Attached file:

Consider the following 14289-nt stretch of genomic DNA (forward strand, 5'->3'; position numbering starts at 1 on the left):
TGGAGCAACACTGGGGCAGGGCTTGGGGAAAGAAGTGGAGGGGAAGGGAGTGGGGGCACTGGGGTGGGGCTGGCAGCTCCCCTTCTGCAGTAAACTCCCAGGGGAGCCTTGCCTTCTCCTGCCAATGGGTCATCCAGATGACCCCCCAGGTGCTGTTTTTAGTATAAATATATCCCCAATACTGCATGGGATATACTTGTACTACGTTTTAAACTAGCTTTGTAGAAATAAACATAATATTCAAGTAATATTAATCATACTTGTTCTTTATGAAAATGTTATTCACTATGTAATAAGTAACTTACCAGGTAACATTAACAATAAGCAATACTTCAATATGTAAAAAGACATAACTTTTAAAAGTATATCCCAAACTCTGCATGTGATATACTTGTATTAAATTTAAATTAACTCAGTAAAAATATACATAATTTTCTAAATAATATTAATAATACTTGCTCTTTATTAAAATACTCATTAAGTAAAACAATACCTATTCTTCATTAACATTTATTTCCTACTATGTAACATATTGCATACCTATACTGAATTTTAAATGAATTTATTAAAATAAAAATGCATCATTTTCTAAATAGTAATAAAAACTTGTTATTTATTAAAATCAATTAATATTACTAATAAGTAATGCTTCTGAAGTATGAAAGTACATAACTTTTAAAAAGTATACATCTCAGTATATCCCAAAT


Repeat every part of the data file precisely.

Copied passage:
Consider the following 14289-nt stretch of genomic DNA (forward strand, 5'->3'; position numbering starts at 1 on the left):
TGGAGCAACACTGGGGCAGGGCTTGGGGAAAGAAGTGGAGGGGAAGGGAGTGGGGGCACTGGGGTGGGGCTGGCAGCTCCCCTTCTGCAGTAAACTCCCAGGGGAGCCTTGCCTTCTCCTGCCAATGGGTCATCCAGATGACCCCCCAGGTGCTGTTTTTAGTATAAATATATCCCCAATACTGCATGGGATATACTTGTACTACGTTTTAAACTAGCTTTGTAGAAATAAACATAATATTCAAGTAATATTAATCATACTTGTTCTTTATGAAAATGTTATTCACTATGTAATAAGTAACTTACCAGGTAACATTAACAATAAGCAATACTTCAATATGTAAAAAGACATAACTTTTAAAAGTATATCCCAAACTCTGCATGTGATATACTTGTATTAAATTTAAATTAACTCAGTAAAAATATACATAATTTTCTAAATAATATTAATAATACTTGCTCTTTATTAAAATACTCATTAAGTAAAACAATACCTATTCTTCATTAACATTTATTTCCTACTATGTAACATATTGCATACCTATACTGAATTTTAAATGAATTTATTAAAATAAAAATGCATCATTTTCTAAATAGTAATAAAAACTTGTTATTTATTAAAATCAATTAATATTACTAATAAGTAATGCTTCTGAAGTATGAAAGTACATAACTTTTAAAAAGTATACATCTCAGTATATCCCAAAT